It happens all the time: A group of managers get together at a resort for two days to hammer out a “strategic plan.” Done and dusted, they all head home. Buthave they produced a plan with a strategy?
At the start of my public seminars on strategic planning I ask attendees, who rank from board members and CEOs to middle management, to write down an example of a strategy on a sheet of paper. They look at me quizzically at first as they realize that this is a tough assignment. I reassure them that this is indeed a hard question and they plow ahead.
The results are always astonishing to me and them. Here are some of the responses from the list I received at my most recent session: actions (“launch a new service”; “review our suitability to the retirement business”); activities (“marketing our products through the right channels”); objectives (“achieve $100m net revenue”) and broad descriptions of what goes on (“planning process from beginning to end of product”; “working for your stakeholders”).
Sorry folks, but not even one of these responses is a strategy.
Unfortunately, while C-suite executives talk “strategy,” they’re often confused about what it means. Why this confusion? The problem starts with the word itself — a scarily misunderstood concept in management and board circles. The most basic mix-up is between “objective,” “strategy,” and “action.” (I see this frequently in published strategic plans as well.) Grasp this, I tell my audience, and your day will be well spent.
An “objective” is something you’re trying to achieve — a marker of the success of the organization. At the other end of the spectrum is “action.” This occurs at theindividual level — a level that managers are presented with day after day. So naturally when they think “strategy” they focus on what they do. But this isn’t strategy either. “Strategy” takes place between these two at the organization level and managers can’t “feel” that in the same way. It’s abstract. CEOs have an advantage here because only they have a total view of the organization.
The key to strategy is that it’s the positioning of one business against others — such GM against Ford and Toyota, for example. What exactly is positioning? It’s placement on the strategic factors relevant to each key stakeholder group.
An organization exists as part of a system composed of transactions between itself and its key stakeholders such as customers, employees, suppliers and shareholders. Organizations differ in the detail of these sets, of course, depending on the complexity of the industry in which they’re located.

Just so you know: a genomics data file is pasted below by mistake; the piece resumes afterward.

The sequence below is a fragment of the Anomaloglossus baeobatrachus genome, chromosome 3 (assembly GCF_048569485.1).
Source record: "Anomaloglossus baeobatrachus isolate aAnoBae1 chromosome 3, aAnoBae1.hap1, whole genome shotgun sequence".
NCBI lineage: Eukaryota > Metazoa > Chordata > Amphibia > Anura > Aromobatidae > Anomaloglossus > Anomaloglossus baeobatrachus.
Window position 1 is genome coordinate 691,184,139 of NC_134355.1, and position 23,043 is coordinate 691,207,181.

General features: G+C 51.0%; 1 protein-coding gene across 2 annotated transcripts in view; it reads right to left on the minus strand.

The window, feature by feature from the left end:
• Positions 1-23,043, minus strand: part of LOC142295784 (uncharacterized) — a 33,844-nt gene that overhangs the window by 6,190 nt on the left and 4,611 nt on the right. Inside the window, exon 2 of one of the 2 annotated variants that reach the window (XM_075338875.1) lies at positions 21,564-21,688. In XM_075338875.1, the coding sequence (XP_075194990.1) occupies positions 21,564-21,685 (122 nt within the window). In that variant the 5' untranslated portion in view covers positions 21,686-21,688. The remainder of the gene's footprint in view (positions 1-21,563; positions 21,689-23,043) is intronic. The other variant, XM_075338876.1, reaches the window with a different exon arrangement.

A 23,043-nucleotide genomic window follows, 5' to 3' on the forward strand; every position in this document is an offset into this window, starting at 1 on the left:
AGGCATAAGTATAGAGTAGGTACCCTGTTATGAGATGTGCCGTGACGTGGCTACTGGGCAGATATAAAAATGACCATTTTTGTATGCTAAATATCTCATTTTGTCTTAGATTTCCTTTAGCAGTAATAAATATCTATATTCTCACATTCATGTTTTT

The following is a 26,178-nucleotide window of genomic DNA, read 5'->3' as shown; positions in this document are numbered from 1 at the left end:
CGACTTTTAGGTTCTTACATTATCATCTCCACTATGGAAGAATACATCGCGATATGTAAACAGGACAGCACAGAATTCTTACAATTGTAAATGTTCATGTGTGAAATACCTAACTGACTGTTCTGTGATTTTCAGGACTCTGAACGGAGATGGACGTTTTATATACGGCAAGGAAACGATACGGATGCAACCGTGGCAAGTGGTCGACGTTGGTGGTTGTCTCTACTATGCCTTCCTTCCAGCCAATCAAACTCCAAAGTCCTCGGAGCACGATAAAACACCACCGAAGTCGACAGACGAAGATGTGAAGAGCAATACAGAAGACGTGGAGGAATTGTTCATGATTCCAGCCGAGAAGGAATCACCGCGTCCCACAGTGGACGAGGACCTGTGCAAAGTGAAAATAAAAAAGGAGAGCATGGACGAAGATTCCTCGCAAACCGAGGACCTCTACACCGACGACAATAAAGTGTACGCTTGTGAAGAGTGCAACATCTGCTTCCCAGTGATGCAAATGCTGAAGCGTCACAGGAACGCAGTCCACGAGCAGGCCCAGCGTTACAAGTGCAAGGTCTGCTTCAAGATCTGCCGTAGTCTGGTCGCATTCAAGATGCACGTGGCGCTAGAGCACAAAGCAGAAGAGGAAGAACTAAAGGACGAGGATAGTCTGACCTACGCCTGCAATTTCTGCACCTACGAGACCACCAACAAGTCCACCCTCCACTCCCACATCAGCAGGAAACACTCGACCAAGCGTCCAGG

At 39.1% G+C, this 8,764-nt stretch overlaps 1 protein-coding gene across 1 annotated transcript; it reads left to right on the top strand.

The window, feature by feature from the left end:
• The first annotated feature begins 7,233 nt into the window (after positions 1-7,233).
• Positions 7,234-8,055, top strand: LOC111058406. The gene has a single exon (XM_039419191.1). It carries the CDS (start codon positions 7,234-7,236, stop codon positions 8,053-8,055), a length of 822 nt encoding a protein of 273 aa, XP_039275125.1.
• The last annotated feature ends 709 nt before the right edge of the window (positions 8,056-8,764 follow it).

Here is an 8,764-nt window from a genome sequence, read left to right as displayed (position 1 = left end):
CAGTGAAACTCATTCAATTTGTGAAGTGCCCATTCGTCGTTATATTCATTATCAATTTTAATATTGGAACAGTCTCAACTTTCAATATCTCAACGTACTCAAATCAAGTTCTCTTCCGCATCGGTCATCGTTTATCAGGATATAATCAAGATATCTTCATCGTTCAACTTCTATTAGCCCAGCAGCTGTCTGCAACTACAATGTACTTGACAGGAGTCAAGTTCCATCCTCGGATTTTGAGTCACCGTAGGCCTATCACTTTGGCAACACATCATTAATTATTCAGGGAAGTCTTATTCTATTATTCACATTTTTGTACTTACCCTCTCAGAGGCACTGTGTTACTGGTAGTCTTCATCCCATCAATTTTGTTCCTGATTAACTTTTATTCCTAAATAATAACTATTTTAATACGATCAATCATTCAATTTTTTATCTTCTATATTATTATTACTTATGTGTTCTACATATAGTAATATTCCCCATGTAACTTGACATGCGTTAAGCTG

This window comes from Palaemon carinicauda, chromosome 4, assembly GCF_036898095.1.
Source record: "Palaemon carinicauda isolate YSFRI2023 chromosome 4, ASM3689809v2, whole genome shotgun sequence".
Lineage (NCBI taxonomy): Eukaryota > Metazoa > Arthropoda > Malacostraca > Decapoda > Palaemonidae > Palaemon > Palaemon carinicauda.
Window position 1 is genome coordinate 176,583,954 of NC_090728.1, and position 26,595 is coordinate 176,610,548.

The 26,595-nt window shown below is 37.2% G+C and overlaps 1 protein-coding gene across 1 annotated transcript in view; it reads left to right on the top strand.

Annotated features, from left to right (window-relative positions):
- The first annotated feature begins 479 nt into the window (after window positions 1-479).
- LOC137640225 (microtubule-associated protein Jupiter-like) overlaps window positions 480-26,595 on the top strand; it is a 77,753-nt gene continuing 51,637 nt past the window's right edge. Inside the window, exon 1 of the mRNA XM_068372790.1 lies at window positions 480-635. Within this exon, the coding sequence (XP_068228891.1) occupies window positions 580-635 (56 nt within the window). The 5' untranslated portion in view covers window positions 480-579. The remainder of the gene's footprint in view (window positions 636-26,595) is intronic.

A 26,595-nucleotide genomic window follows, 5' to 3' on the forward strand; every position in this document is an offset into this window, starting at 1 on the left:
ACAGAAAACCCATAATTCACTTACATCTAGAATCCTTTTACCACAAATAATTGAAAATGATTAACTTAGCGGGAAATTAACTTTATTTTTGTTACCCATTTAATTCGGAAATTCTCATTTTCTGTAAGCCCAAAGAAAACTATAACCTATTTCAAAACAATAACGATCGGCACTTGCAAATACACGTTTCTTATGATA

The task of a strategic planning team is to produce positions on these factors that deliver value to the organization’s key stakeholders and meet the objectives of the organization. Let’s go back to our seminar list and take one of the responses: “achieve $100m net revenue.” This is an objective, rather than a strategy. A strategy serves an objective by providing a position on the relevant strategic factors — in this case for customers.
Let’s say the strategic planning team identifies “price” as one strategic factor. In this case let’s make the business Dan Murphy’s, Australia’s largest liquor retailer with a national footprint. It has stated its position on this factor unequivocally: “Lowest liquor price guaranteed. In the unlikely event that a customer finds a lower price, we’ll beat it on the spot.” This is that company’s position on price. Alternatively, let’s look at Toyota. A strategic factor relevant to the same type of objective for customers is “safety.” By reviewing its materials, we can construe the company’s position on this as: Safety is paramount, and our cars are among the most advanced, reliable, and safest on the road.
Now to ensure implementation, a strategic planning team must identify someproject- or program-level actions. McDonalds had to do this when on “product range” it took this position: Traditional meal range but with an increased emphasis on salad items and with the option for customers to design their own burgers. Periodic special offerings to spur customer interest. You can envision the high-level actions that might follow such as: Design a training program for all staff in made-to-order food handling procedures.
If you take a helicopter view of the process I’ve outlined, you can see that it involves system design. Each key stakeholder group is taken in turn to work out what an organization wants from it (an objective) and what the key stakeholder wants from it (strategic factors) e.g. customers want effective performance on factors such as price and customer service. The strategic planning team must then decide on the organization’s position on these factors (strategy). This will be conditioned, of course, by customer research. Having done this, key stakeholder by key stakeholder, the next step is to ensure congruence — a fit between employee relations and customer relations, customer relations and supplier relations, and so on — system design.
My experience in working with clients over many years is that executive teams fail to approach strategic planning from a system-design perspective. A major cause of this is that managers within these teams approach the task from their own functional-management view, e.g. finance, HR, marketing, operations. Consequently, they think “action” when they mean to think “strategy.” Taking a stakeholder approach to strategic planning induces managers to raise their thinking to the organization level.
Remember. Strategic planning is a journey, not a project. Plans require on-going adjustment. Yes, kick start yours with a two-day retreat. But never end it there.
Graham Kenny is managing director of Strategic Factors, a Sydney-based consultancy that specializes in strategic planning and performance measurement, and president of Reinvent Australia, an organization that focuses on the nation’s future development.
Read this great article on Harvard Business Review